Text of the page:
The final theory of Professor Stephen Hawking on the origin of the universe, which he worked on with Professor Thomas Hertog from KU Leuven in Belgium, has been published in Journal of High Energy Physics suggesting that our universe might be one of many similar ones.
“We are not down to a single, unique universe, but our findings imply a significant reduction of the multiverse, to a much smaller range of possible universes.”————————————————————————————————————–Stephen Hawking.
The theory was submitted for publication before the death of Professor Hawking and uses string theory to predict a much simpler version of our current universe and predict that universe is finite and far, compared to other theories surrounding the events after the Big Bang.
Professor Hertog, whose work has been supported by the European Research Council, first announced the theory at a conference at the University of Cambridge, England in July 2017. This event was organized as a celebration of Professor Hawking’s 75th birthday.
Modern theories surrounding the big bang predict that our local universe came into existence with a brief burst of inflation – in other words, a tiny fraction of a second after the big bang itself- quicker than it takes you to blink your eye and the universe expanded at an exponential rate. It is widely believed, that once inflation starts, there are regions where it never stops. It is thought that quantum mechanics effects can keep inflation going forever in some regions of the universe so that globally, inflation is eternal. The observable part of our universe would then be just a hospitable pocket universe, a region in which inflation has ended and stars and galaxies formed.
“The usual theory of eternal inflation predicts that globally our universe is like an infinite fractal, with a mosaic of different pocket universes, separated by an inflating ocean,” said Hawking in an interview last autumn. “The local laws of physics and chemistry can differ from one pocket universe to another, which together would form a multiverse. But I have never been a fan of the multiverse. If the scale of different universes in the multiverse is large or infinite the theory can’t be tested. ”
In their new paper, Hawking and Hertog say this account of eternal inflation as a theory of the big bang is wrong. “The problem with the usual account of eternal inflation is that it assumes an existing background universe that evolves according to Einstein’s theory of general relativity and treats the quantum effects as small fluctuations around this,” said Hertog. “However, the dynamics of eternal inflation wipes out the separation between classical and quantum physics. As a consequence, Einstein’s theory breaks down in eternal inflation.”
“We predict that our universe, on the largest scales, is reasonably smooth and globally finite. So it is not a fractal structure,” said Hawking.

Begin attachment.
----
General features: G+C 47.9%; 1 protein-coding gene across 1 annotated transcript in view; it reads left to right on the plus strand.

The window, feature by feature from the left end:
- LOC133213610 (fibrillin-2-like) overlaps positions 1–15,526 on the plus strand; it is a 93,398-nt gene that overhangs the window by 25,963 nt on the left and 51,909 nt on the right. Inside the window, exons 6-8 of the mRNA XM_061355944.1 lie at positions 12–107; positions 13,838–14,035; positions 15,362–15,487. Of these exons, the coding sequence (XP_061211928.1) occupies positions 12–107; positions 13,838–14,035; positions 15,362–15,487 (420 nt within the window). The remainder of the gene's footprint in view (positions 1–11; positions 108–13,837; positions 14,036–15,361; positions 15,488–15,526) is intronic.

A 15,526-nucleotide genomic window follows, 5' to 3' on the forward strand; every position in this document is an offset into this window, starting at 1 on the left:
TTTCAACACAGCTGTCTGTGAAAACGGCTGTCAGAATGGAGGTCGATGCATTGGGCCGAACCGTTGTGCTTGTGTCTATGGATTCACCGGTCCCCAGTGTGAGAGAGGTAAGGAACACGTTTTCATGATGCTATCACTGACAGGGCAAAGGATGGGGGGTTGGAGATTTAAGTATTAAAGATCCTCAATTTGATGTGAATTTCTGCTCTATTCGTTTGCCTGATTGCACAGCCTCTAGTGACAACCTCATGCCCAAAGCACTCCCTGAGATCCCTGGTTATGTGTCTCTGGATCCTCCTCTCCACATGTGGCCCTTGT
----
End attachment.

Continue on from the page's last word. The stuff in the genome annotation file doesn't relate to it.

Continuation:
The theory of eternal inflation that Hawking and Hertog put forward is based on string theory: a branch of theoretical physics that attempts to reconcile gravity and general relativity with quantum physics, in part by describing the fundamental constituents of the universe as tiny vibrating strings. Their approach uses the string theory concept of holography, which postulates that the universe is a large and complex hologram: physical reality in certain 3D spaces can be mathematically reduced to 2D projections on a surface.
Hawking and Hertog developed a variation of this concept of holography to project out the time dimension in eternal inflation. This enabled them to describe eternal inflation without having to rely on Einstein’ theory. In the new theory, eternal inflation is reduced to a timeless state defined on a spatial surface at the beginning of time.
“When we trace the evolution of our universe backward in time, at some point we arrive at the threshold of eternal inflation, where our familiar notion of time ceases to have any meaning,” said Hertog.
Hawking’s earlier ‘no boundary theory’ predicted that if you go back in time to the beginning of the universe, the universe shrinks and closes off like a sphere, but this new theory represents a step away from the earlier work. “Now we’re saying that there is a boundary in our past,” said Hertog.
Hertog and Hawking used their new theory to derive more reliable predictions about the global structure of the universe. They predicted the universe that emerges from eternal inflation on the past boundary is finite and far simpler than the infinite fractal structure predicted by the old theory of eternal inflation.
Their results, if confirmed by further work, would have far-reaching implications for the multiverse paradigm. “We are not down to a single, unique universe, but our findings imply a significant reduction of the multiverse, to a much smaller range of possible universes,” said Hawking.
This makes the theory more predictive and testable.
Hertog now plans to study the implications of the new theory on smaller scales that are within reach of our space telescopes. He believes that primordial gravitational waves – ripples in spacetime – generated at the exit from eternal inflation constitute the most promising “smoking gun” to test the model. The expansion of our universe since the beginning means such gravitational waves would have very long wavelengths, outside the range of the current LIGO detectors. But they might be heard by the planned European space-based gravitational wave observatory, LISA, or seen in future experiments measuring the cosmic microwave background.
Source: University Of Cambridge.